Baldelli's surgery goes well

The Devil Rays outfielder begins rehab immediately and will miss 6-9 months.

Published November 6, 2004

While Devil Rays centerfielder Rocco Baldelli waited to undergo Friday's surgery for a torn anterior cruciate ligament in his left knee, a nurse asked him if he wanted something to read.

"No," Baldelli said, "but I'll take one of those doughnuts."

Baldelli's father, Dan, who was waiting with his son at the Steadman-Hawkins Clinic in Vail, Colo., and relayed the story by phone with a laugh, figured Baldelli's unhindered appetite was a good sign.

"That means he's okay," Dan said.

That is relative, of course. But considering the young star is looking at being out 6-9 months, the news after a three-hour procedure performed by renowned knee specialist Richard Steadman was encouraging.

"Everything is good," Dan said. "(Steadman) said everything was very successful. It was nice to hear."

Now comes the tough part.

Dan said he and his son will remain in Colorado until at least Tuesday as Baldelli begins rehabilitation that could keep him off the field until July.

Dan said the rehab began Friday.

"They go right to it," he said. "They want him to get it moving."

Baldelli, 23, was hurt Oct.24 while playing baseball with 7-year-old brother Dante in the back yard of his parents' home in Cumberland, R.I., where Baldelli stays during the offseason.

Baldelli's knee gave out when he sidestepped to avoid running over Dante in a race for first base.

"It just goes to show you how fragile your body parts can be at times," Tampa Bay manager Lou Piniella said. "You endure a whole season running into walls and sliding into people and nothing happens, but you have a little fun ... "

Baldelli did not believe the injury was serious and waited almost a week before getting an MRI exam. But Rays team physician Koco Eaton said the delay did not worsen the injury because Baldelli knew enough to ice the knee and keep it elevated as much as possible.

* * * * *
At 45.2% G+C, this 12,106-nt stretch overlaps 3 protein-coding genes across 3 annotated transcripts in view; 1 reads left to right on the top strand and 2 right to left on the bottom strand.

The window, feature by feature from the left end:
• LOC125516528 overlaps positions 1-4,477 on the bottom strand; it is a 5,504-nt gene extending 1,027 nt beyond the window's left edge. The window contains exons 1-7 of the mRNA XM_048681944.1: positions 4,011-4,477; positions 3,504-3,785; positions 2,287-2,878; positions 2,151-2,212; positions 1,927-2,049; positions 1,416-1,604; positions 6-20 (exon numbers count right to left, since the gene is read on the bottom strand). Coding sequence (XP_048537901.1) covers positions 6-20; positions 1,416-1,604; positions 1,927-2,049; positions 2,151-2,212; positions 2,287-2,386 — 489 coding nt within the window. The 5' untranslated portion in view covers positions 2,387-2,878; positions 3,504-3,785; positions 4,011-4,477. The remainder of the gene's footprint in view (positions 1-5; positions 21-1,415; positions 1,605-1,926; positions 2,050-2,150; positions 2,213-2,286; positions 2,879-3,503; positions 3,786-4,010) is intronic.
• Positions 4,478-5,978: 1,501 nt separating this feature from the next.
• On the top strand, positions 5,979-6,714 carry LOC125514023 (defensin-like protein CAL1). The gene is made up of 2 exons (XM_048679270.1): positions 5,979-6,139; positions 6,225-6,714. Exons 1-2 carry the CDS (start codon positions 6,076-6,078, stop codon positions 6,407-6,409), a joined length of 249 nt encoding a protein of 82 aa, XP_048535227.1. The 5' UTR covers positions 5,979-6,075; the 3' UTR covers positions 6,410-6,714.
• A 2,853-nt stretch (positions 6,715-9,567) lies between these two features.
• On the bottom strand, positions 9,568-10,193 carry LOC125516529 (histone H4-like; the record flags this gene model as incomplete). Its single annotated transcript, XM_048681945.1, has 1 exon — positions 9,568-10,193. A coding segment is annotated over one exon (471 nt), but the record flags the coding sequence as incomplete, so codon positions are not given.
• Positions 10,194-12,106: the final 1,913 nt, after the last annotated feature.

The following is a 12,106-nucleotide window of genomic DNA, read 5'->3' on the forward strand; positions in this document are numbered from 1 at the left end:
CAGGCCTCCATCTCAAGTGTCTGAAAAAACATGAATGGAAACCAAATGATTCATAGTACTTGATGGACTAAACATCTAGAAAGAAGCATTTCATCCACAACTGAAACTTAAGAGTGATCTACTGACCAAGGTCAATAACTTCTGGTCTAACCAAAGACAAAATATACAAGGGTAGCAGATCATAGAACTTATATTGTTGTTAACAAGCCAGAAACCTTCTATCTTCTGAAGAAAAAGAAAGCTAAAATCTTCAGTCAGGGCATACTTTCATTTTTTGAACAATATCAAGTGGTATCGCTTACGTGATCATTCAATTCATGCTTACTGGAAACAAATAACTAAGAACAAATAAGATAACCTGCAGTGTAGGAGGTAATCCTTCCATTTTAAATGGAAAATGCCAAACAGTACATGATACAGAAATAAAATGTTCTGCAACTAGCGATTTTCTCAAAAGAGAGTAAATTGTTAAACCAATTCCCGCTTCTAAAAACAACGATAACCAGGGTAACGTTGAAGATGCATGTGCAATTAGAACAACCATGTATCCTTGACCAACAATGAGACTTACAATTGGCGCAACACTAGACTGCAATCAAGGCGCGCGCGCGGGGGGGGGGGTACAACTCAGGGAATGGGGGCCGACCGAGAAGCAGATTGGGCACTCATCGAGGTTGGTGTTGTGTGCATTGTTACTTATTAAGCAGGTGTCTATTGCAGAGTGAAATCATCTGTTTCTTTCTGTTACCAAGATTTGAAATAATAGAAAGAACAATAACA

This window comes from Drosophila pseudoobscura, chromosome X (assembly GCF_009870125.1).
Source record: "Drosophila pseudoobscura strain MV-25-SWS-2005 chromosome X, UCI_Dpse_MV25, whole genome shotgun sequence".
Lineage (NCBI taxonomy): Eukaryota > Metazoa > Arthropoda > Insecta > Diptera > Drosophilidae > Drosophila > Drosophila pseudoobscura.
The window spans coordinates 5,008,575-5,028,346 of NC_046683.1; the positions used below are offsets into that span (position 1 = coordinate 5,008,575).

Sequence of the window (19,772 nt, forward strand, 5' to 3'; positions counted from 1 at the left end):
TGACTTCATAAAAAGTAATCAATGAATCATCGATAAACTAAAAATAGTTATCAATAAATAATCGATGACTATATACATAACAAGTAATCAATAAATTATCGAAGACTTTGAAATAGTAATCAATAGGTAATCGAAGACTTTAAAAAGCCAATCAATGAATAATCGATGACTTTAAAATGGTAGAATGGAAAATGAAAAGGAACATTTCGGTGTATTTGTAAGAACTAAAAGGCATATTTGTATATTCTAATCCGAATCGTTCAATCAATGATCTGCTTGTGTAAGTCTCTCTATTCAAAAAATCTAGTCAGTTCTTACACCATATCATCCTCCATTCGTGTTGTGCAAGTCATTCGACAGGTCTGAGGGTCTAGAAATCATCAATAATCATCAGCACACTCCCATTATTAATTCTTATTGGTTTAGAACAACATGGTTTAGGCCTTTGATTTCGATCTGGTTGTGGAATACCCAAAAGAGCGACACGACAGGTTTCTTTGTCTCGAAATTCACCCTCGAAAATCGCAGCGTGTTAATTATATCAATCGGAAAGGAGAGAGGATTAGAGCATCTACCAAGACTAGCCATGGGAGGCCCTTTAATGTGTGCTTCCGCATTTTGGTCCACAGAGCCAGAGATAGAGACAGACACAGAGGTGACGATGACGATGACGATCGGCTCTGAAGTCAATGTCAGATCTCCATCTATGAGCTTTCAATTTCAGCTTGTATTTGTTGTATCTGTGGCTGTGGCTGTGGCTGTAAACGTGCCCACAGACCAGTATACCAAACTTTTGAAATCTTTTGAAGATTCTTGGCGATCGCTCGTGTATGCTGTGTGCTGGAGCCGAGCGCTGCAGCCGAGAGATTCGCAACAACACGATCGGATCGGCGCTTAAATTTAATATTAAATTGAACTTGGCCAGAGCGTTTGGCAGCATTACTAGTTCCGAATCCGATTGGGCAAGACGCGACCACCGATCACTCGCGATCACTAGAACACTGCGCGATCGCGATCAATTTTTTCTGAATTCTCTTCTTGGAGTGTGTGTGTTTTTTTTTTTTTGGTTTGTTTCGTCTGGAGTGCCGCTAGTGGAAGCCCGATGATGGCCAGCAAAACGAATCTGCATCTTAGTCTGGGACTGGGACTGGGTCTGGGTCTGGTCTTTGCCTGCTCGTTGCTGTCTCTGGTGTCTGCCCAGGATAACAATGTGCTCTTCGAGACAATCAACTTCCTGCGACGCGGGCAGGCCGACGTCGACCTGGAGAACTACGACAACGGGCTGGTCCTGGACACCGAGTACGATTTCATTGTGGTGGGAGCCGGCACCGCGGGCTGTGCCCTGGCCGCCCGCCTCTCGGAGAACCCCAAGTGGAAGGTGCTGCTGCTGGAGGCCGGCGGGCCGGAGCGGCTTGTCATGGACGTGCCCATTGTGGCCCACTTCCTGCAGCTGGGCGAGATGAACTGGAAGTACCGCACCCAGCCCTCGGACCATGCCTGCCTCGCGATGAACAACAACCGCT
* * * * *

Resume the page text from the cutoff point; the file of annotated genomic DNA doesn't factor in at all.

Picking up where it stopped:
Eaton said the ACL was discarded and replaced by a graft of Baldelli's left patellar tendon, which connects the kneecap to the shin bone.

"You take a strip down the middle so as not to weaken the tendon," Eaton said.

Small pieces of bone at either end of the tendon are removed and fitted into holes drilled into the top of the shin bone and bottom of the thigh bone.

"The holes are drilled right where the ACL originates and where it ends," Eaton said. "The tendon replicates the ligament."

Eaton said the beauty of the procedure is that "the body scars down the area from which the patellar tendon was taken from, so you don't miss that. And the patella graft is actually stronger than the ACL. Some studies have shown it's twice as strong."

Which means a full recovery?

"Yes," Eaton said. "That's what we're all hoping and praying for."

ZIMMER TO STAY: Special assistant Don Zimmer said he is not interested in a bench coach job with the Mets.

"I'm right here where I got it so good," Zimmer said. "That's where I'm staying."

Zimmer, 73, said Willie Randolph called him during the playoffs to ask about his interest in joining the Mets if Randolph was named manager. Randolph got the job Thursday. Zimmer said he called Randolph on Friday to tell him he was sticking with the Rays, with whom he recently signed a two-year contract.

"I called him and told him congratulations on the job," Zimmer said. "I gave him a couple of names I thought would be good men for him. He said, "Are you in the mix?' I said, "I'm a Steve Spurrier. I'm not in the mix.' I'm right where I need to be."

PROSPECT HAS SURGERY: Wes Bankston recently had wrist surgery, but Cam Bonifay, director of player development and scouting, said the outfielder should be ready to go by March 1. Bankston, a fourth-round pick in 2002, hit .289 with 23 home runs and 101 RBIs last season for Class A Charleston.